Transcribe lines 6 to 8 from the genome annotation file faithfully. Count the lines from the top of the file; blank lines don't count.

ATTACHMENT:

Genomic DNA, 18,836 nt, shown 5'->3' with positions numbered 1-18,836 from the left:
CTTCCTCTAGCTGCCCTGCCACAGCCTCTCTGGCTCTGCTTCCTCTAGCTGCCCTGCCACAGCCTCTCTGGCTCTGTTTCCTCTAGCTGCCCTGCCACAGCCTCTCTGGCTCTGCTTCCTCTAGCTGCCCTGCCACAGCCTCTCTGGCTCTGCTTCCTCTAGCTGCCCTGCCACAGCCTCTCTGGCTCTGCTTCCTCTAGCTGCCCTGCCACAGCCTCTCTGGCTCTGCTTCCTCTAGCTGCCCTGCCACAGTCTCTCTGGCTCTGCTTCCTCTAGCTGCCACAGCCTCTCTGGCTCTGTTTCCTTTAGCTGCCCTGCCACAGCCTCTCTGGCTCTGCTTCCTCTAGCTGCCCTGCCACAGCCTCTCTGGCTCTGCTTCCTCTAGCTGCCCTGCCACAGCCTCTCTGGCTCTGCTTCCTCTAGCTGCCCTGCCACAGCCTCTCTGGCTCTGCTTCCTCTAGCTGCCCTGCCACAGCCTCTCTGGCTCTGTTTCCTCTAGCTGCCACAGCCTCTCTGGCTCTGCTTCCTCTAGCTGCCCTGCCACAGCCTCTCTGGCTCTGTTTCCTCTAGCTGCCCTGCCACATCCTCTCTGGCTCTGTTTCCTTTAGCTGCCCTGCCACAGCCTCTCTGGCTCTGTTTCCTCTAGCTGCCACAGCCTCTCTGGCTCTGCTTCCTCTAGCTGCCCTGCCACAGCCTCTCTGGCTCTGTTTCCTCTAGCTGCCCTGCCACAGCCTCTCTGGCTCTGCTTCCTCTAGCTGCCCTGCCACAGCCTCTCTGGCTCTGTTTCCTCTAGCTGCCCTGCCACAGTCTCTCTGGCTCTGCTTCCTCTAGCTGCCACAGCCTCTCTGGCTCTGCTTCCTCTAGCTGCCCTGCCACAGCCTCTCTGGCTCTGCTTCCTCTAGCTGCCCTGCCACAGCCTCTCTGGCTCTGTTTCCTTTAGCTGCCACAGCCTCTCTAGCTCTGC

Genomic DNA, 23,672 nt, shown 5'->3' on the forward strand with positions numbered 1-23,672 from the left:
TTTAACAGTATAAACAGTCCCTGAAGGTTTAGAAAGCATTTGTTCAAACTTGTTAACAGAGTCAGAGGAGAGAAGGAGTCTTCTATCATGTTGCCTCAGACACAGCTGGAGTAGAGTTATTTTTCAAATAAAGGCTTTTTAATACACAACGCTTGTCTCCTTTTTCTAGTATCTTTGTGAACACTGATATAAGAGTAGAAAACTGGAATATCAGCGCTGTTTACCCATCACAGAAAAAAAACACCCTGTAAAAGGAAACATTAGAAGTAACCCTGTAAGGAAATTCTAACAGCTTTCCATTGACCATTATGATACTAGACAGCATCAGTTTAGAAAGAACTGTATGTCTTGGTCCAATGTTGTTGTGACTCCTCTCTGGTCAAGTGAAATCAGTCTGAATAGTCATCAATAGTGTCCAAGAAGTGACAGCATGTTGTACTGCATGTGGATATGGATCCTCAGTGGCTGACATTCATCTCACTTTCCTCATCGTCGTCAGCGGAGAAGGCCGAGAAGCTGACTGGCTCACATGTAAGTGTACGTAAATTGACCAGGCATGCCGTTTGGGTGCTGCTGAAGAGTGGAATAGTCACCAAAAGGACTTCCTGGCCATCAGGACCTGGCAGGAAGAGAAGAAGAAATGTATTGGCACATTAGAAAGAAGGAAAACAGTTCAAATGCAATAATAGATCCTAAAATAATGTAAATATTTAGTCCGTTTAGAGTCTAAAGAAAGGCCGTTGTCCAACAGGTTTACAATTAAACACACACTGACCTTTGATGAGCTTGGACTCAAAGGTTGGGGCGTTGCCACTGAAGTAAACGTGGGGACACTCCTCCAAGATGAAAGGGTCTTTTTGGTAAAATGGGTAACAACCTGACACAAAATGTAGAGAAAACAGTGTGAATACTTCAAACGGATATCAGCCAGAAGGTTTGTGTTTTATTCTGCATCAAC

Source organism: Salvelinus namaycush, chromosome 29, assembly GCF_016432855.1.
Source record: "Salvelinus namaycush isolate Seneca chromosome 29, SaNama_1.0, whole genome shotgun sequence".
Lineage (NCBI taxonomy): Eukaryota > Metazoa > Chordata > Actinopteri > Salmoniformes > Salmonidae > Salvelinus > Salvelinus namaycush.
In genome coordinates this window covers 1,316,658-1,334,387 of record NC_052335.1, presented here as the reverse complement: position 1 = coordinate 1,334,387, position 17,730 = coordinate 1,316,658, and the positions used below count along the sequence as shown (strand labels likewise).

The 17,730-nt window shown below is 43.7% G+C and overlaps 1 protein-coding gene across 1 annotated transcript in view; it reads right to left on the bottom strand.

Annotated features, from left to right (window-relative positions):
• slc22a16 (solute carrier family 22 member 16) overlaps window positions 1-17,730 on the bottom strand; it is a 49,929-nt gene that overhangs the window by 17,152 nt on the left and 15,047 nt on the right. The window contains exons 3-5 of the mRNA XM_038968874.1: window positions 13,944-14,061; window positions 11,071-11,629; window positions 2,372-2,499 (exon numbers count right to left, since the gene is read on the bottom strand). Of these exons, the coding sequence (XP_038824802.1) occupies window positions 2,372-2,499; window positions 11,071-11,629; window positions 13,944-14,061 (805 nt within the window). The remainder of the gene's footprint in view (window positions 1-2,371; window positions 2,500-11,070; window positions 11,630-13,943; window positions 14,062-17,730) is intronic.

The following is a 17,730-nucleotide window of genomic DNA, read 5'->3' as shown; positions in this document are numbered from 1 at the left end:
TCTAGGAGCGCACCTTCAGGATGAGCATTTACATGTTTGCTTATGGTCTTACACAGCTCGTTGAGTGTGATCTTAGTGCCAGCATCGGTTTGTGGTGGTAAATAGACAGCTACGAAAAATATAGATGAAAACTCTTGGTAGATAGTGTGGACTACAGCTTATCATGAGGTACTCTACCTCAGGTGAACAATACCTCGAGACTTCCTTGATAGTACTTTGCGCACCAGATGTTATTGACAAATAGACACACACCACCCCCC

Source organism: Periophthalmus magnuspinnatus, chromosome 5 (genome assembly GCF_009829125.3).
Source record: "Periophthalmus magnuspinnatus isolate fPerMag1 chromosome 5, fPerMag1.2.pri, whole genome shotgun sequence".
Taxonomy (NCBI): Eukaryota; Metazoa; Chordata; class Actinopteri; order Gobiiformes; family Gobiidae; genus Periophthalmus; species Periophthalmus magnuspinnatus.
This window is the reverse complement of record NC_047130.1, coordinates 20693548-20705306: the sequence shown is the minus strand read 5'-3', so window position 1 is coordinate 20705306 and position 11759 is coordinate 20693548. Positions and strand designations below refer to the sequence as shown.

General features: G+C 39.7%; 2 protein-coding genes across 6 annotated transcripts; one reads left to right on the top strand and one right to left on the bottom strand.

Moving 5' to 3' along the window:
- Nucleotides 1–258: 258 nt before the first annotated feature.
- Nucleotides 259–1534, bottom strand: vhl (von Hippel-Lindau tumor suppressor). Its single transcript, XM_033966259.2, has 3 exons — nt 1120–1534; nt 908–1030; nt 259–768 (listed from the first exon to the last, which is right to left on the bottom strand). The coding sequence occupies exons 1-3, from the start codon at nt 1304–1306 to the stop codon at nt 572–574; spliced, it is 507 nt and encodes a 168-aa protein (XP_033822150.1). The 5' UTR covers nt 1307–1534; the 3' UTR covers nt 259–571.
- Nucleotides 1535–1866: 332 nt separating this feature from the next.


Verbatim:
Source record: "Salvelinus namaycush isolate Seneca chromosome 29, SaNama_1.0, whole genome shotgun sequence".
Lineage (NCBI taxonomy): Eukaryota > Metazoa > Chordata > Actinopteri > Salmoniformes > Salmonidae > Salvelinus > Salvelinus namaycush.
In genome coordinates this window covers 1,316,658-1,334,387 of record NC_052335.1, presented here as the reverse complement: position 1 = coordinate 1,334,387, position 17,730 = coordinate 1,316,658, and the positions used below count along the sequence as shown (strand labels likewise).